inetd process that the file has changed. On a Debian machine, run 
  /etc/init.d/netbase reload (for potato/2.2 and newer systems use 
  /etc/init.d/inetd reload); on other machines, find out the process ID 
  for inetd, and run kill -HUP inetd-pid.
5.7.1 Using the Shell and Viewing the Logs
- Error messages are redirected to the third virtual terminal (known as tty3).
- These messages can also be found in /var/log/messages. After installation, 
  this log is copied to /var/log/installer.log on your new system.
- During the Base installation, package unpacking and setup messages are 
  redirected to tty4. 
6.2 The Directory Tree
- The root partition / must always physically contain /etc, /bin, /sbin, 
  /lib and /dev, otherwise you won't be able to boot. Typically 100 MB is 
  needed for the root partition, but this may vary.
6.3 PC Disk Limitations
- ``Primary'' partitions are the original partitioning scheme for PC disks. 
  However, there can only be four of them. To get past this limitation, 
  ``extended'' and ``logical'' partitions were invented. By setting one of 
  your primary partitions as an extended partition, you can subdivide all 
  the space allocated to that partition into logical partitions. You can 
  create up to 60 logical partitions per extended partition; however, you 
  can only have one extended partition per drive.
- Linux limits the partitions per drive to 15 partitions for SCSI disks 
  (3 usable primary partitions, 12 logical partitions), and 63 partitions 
  on an IDE drive (3 usable primary partitions, 60 logical partitions). 
  However the normal Debian GNU/Linux system provides only 20 devices for 
  partitions, so you may not install on partitions higher than 20 unless 
  you first manually create devices for those partitions.
- Once Linux is booted, no matter what BIOS your computer has, these 
  restrictions no longer apply, since Linux does not use the BIOS for 
  disk access.
- The recommended way of accomplishing this is to create a small (5-10MB 
  should suffice) partition at the beginning of the disk to be used as the 
  boot partition, and then create whatever other partitions you wish to 
  have, in the remaining area. This boot partition must be mounted on 
  /boot, since that is the directory where the Linux kernel(s) will 
  be stored. This configuration will work on any system, regardless of 
  whether LBA or large disk CHS translation is used, and regardless of 
  whether your BIOS supports the large disk access extensions.
6.4 Recommended Partitioning Scheme
- One rule of thumb which works well is to use as much swap as you have 
  system memory. It also shouldn't be smaller than 16MB, in most cases. 
  Of course, there are exceptions to these rules. If you are trying to solve 
  10000 simultaneous equations on a machine with 256MB of memory, you 
  may need a gigabyte (or more) of swap.
- On 32-bit architectures (i386, m68k, 32-bit SPARC, and PowerPC), the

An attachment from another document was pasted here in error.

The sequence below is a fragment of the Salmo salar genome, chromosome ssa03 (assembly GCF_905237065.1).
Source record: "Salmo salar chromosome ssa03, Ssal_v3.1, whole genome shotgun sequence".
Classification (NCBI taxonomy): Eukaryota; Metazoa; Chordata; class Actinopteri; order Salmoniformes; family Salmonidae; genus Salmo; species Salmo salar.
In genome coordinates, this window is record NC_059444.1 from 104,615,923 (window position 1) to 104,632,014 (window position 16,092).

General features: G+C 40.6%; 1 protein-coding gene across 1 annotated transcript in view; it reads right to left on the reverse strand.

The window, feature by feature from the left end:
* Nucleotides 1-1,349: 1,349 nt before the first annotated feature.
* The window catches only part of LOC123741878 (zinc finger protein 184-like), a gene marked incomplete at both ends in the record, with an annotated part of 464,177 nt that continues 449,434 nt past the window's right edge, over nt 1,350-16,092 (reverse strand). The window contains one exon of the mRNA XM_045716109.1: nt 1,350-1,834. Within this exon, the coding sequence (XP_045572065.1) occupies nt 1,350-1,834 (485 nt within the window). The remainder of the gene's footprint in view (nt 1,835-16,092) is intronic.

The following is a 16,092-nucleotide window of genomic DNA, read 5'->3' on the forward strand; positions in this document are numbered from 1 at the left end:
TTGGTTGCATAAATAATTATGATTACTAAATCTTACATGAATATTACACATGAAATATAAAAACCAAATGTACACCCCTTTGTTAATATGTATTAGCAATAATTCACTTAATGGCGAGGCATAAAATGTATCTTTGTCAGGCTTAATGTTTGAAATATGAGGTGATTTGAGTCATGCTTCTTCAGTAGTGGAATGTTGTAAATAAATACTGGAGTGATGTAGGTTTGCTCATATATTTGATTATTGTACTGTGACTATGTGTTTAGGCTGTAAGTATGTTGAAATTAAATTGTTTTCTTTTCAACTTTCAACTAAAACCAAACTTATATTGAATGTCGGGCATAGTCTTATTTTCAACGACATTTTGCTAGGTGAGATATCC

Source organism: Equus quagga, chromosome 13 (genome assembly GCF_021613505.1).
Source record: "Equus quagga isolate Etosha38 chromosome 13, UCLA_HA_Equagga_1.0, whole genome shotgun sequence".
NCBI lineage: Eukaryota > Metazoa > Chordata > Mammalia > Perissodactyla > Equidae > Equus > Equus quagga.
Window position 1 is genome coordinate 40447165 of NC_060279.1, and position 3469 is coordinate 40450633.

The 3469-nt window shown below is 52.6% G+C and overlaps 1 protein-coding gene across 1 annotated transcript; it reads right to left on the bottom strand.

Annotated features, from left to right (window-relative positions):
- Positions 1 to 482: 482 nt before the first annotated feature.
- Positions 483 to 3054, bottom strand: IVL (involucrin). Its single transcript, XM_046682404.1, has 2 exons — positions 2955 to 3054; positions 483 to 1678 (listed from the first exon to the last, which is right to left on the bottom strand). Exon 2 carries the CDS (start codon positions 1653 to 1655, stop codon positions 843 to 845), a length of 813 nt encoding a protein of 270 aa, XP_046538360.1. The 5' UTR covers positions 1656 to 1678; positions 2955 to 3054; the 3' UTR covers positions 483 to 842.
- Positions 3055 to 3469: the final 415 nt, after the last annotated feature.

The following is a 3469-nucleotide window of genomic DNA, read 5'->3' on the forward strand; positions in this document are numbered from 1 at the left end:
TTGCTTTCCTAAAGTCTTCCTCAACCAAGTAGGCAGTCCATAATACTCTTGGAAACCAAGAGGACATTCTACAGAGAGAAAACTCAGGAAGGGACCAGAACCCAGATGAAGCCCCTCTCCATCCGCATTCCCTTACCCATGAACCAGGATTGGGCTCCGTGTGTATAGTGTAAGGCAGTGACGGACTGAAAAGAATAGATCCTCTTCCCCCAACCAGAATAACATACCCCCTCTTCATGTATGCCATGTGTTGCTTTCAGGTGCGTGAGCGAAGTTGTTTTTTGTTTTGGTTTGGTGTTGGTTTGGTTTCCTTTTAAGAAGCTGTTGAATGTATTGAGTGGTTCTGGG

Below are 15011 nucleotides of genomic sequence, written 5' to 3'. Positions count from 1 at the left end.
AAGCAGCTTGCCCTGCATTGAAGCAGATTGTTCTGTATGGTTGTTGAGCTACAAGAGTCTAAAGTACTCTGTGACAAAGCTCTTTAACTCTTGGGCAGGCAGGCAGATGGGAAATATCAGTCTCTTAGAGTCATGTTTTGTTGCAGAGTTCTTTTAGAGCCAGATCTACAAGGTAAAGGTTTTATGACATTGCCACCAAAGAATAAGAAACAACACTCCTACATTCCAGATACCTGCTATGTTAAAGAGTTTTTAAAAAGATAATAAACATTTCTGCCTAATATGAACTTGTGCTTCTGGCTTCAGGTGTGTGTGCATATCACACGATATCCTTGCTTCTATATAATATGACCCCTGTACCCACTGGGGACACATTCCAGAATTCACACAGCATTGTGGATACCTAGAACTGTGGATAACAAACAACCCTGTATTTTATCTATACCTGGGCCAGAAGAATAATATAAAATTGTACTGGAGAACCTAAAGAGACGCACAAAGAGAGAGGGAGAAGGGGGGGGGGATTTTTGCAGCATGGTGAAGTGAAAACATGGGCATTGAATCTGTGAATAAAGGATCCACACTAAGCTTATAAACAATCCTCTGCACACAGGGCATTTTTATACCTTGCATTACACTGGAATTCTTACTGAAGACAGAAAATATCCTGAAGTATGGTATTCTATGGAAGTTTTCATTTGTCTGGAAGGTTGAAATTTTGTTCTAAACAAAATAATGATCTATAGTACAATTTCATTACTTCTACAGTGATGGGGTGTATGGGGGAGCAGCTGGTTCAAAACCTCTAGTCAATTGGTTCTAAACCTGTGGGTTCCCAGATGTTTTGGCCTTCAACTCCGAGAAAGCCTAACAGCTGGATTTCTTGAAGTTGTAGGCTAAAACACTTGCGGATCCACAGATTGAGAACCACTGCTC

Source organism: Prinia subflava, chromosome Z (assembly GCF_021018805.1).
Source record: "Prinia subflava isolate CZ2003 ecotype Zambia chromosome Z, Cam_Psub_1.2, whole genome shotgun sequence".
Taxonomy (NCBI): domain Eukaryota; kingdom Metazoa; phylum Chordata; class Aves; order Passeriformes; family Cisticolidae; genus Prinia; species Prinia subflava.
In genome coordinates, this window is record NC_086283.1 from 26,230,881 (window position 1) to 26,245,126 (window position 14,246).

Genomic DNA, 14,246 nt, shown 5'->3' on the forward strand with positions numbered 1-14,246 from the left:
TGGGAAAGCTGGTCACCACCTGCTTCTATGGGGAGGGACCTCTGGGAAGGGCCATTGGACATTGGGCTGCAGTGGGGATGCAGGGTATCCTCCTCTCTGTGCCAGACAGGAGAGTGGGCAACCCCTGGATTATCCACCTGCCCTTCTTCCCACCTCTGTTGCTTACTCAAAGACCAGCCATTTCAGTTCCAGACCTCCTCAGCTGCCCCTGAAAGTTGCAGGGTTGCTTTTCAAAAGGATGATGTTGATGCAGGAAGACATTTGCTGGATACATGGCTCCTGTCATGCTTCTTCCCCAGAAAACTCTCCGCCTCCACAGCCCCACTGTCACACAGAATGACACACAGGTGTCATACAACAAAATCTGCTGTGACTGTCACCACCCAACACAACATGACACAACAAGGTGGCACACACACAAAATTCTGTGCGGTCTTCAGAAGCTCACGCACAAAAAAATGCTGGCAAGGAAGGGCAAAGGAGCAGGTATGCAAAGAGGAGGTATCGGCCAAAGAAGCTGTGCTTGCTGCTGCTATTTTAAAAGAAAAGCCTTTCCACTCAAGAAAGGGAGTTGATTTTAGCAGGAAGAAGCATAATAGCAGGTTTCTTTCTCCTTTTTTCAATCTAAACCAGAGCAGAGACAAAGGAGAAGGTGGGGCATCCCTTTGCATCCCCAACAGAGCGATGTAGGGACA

maximum size of a swap partition is 2GB (on Alpha and SPARC64, it's so 
  large as to be virtually unlimited). 
6.5 Device Names in Linux
- The logical partitions are numbered starting at 5, so the first logical 
  partition on that same drive is /dev/hda5. Remember that the extended 
  partition, that is, the primary partition holding the logical partitions, 
  is not usable by itself. This applies to SCSI disks as well as IDE disks.
7.7 ``Configure the Network''
- If you can't find any of these answers, use the system's guesses  you can 
  change them once the system has been installed, if necessary, by editing 
  /etc/network/interfaces. Alternatively, you can install etherconf, which 
  will step you through your network setup.
8.3 Debian Post-Boot (Base) Configuration
- If you wish to re-run the base-config at any point after installation is 
  complete, as root run base-config. 
8.11 Configuring APT
- The helper application which assists in this task is called apt-setup.
- Note that you can re-run this tool at any point after installation by 
  running apt-setup, or by manually editing /etc/apt/sources.list.
8.12 Package Installation: Simple or Advanced
- You should know that for simple installation, base-config is merely 
  invoking the tasksel program. For advanced package installation, the 
  dselect program is being run. Either of these can be run at any time 
  after installation to install more packages. If you are looking for a 
  specific single package, after installation is complete, simply run 
  apt-get install package, where package is the name of the package you 
  are looking for.
11.3 Linux Devices
     sr0        SCSI CD-ROM with the lowest SCSI ID
     sr1        SCSI CD-ROM with the next higher SCSI ID

     ttyS0      Serial port 0, COM1 under MS-DOS
     ttyS1      Serial port 1, COM2 under MS-DOS
     psaux      PS/2 mouse device
     gpmdata    Pseudo device, repeater data from GPM (mouse) daemon
11.3.1 Setting Up Your Mouse
- The mouse can be used in both the Linux console (with gpm) and the 
  X window environment. The two uses can be made compatible if the gpm 
  repeater is used to allow the signal to flow to the X server as shown:
     mouse => /dev/psaux  => gpm => /dev/gpmdata -> /dev/mouse => X
              /dev/ttyS0             (repeater)        (symlink)
              /dev/ttyS1

060213
rpm -qi --listfiles == dpkg -L